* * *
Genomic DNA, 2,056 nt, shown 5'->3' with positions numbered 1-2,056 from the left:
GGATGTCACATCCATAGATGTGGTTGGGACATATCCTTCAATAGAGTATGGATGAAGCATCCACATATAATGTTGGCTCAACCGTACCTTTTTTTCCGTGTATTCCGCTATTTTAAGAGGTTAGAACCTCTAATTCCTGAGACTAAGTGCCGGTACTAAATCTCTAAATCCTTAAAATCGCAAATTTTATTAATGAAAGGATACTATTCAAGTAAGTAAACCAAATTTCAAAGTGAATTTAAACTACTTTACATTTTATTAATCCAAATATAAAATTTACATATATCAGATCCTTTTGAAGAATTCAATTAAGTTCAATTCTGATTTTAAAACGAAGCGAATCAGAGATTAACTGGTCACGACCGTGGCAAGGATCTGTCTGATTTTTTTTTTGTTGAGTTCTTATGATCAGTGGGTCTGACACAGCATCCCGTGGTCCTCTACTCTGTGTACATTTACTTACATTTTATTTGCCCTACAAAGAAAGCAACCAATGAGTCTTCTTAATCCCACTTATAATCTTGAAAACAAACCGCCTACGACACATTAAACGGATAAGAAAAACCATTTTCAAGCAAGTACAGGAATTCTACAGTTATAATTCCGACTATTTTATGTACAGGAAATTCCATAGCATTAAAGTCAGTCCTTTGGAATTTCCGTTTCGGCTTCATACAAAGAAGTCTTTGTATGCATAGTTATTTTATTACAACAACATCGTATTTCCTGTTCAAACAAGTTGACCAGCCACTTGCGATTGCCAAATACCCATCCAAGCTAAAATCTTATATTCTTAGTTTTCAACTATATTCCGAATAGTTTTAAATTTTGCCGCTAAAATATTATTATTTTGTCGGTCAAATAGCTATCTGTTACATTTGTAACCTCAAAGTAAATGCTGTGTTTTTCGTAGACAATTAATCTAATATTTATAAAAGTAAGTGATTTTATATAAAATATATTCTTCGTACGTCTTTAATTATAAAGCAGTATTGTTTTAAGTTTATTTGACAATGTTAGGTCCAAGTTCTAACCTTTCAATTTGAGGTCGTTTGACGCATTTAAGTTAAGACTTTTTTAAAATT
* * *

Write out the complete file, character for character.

Genomic DNA, 2,056 nt, shown 5'->3' with positions numbered 1-2,056 from the left:
GGATGTCACATCCATAGATGTGGTTGGGACATATCCTTCAATAGAGTATGGATGAAGCATCCACATATAATGTTGGCTCAACCGTACCTTTTTTTCCGTGTATTCCGCTATTTTAAGAGGTTAGAACCTCTAATTCCTGAGACTAAGTGCCGGTACTAAATCTCTAAATCCTTAAAATCGCAAATTTTATTAATGAAAGGATACTATTCAAGTAAGTAAACCAAATTTCAAAGTGAATTTAAACTACTTTACATTTTATTAATCCAAATATAAAATTTACATATATCAGATCCTTTTGAAGAATTCAATTAAGTTCAATTCTGATTTTAAAACGAAGCGAATCAGAGATTAACTGGTCACGACCGTGGCAAGGATCTGTCTGATTTTTTTTTTGTTGAGTTCTTATGATCAGTGGGTCTGACACAGCATCCCGTGGTCCTCTACTCTGTGTACATTTACTTACATTTTATTTGCCCTACAAAGAAAGCAACCAATGAGTCTTCTTAATCCCACTTATAATCTTGAAAACAAACCGCCTACGACACATTAAACGGATAAGAAAAACCATTTTCAAGCAAGTACAGGAATTCTACAGTTATAATTCCGACTATTTTATGTACAGGAAATTCCATAGCATTAAAGTCAGTCCTTTGGAATTTCCGTTTCGGCTTCATACAAAGAAGTCTTTGTATGCATAGTTATTTTATTACAACAACATCGTATTTCCTGTTCAAACAAGTTGACCAGCCACTTGCGATTGCCAAATACCCATCCAAGCTAAAATCTTATATTCTTAGTTTTCAACTATATTCCGAATAGTTTTAAATTTTGCCGCTAAAATATTATTATTTTGTCGGTCAAATAGCTATCTGTTACATTTGTAACCTCAAAGTAAATGCTGTGTTTTTCGTAGACAATTAATCTAATATTTATAAAAGTAAGTGATTTTATATAAAATATATTCTTCGTACGTCTTTAATTATAAAGCAGTATTGTTTTAAGTTTATTTGACAATGTTAGGTCCAAGTTCTAACCTTTCAATTTGAGGTCGTTTGACGCATTTAAGTTAAGACTTTTTTAAAATT